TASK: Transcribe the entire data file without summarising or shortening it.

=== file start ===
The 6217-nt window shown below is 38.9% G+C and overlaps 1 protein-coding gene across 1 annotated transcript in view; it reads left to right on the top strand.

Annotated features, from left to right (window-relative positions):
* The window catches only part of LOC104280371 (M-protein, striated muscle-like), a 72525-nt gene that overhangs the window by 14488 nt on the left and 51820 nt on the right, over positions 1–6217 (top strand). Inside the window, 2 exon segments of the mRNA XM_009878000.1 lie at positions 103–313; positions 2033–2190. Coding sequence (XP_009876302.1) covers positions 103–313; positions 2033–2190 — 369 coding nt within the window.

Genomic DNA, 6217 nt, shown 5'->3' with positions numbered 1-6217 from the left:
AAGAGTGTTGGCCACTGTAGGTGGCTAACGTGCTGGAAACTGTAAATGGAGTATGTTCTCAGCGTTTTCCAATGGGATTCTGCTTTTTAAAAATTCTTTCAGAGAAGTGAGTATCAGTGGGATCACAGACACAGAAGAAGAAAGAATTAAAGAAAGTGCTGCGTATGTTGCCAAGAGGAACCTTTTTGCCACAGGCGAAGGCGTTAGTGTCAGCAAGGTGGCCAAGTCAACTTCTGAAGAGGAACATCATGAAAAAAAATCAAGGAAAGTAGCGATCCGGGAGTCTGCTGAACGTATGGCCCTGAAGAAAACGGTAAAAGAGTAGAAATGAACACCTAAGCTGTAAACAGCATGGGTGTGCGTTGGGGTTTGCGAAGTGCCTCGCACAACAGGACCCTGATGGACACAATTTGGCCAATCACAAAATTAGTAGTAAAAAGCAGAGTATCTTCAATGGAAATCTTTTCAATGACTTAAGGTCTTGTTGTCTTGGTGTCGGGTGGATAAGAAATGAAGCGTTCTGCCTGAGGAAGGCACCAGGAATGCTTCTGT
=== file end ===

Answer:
The 6217-nt window shown below is 38.9% G+C and overlaps 1 protein-coding gene across 1 annotated transcript in view; it reads left to right on the top strand.

Annotated features, from left to right (window-relative positions):
* The window catches only part of LOC104280371 (M-protein, striated muscle-like), a 72525-nt gene that overhangs the window by 14488 nt on the left and 51820 nt on the right, over positions 1–6217 (top strand). Inside the window, 2 exon segments of the mRNA XM_009878000.1 lie at positions 103–313; positions 2033–2190. Coding sequence (XP_009876302.1) covers positions 103–313; positions 2033–2190 — 369 coding nt within the window.

Genomic DNA, 6217 nt, shown 5'->3' with positions numbered 1-6217 from the left:
AAGAGTGTTGGCCACTGTAGGTGGCTAACGTGCTGGAAACTGTAAATGGAGTATGTTCTCAGCGTTTTCCAATGGGATTCTGCTTTTTAAAAATTCTTTCAGAGAAGTGAGTATCAGTGGGATCACAGACACAGAAGAAGAAAGAATTAAAGAAAGTGCTGCGTATGTTGCCAAGAGGAACCTTTTTGCCACAGGCGAAGGCGTTAGTGTCAGCAAGGTGGCCAAGTCAACTTCTGAAGAGGAACATCATGAAAAAAAATCAAGGAAAGTAGCGATCCGGGAGTCTGCTGAACGTATGGCCCTGAAGAAAACGGTAAAAGAGTAGAAATGAACACCTAAGCTGTAAACAGCATGGGTGTGCGTTGGGGTTTGCGAAGTGCCTCGCACAACAGGACCCTGATGGACACAATTTGGCCAATCACAAAATTAGTAGTAAAAAGCAGAGTATCTTCAATGGAAATCTTTTCAATGACTTAAGGTCTTGTTGTCTTGGTGTCGGGTGGATAAGAAATGAAGCGTTCTGCCTGAGGAAGGCACCAGGAATGCTTCTGT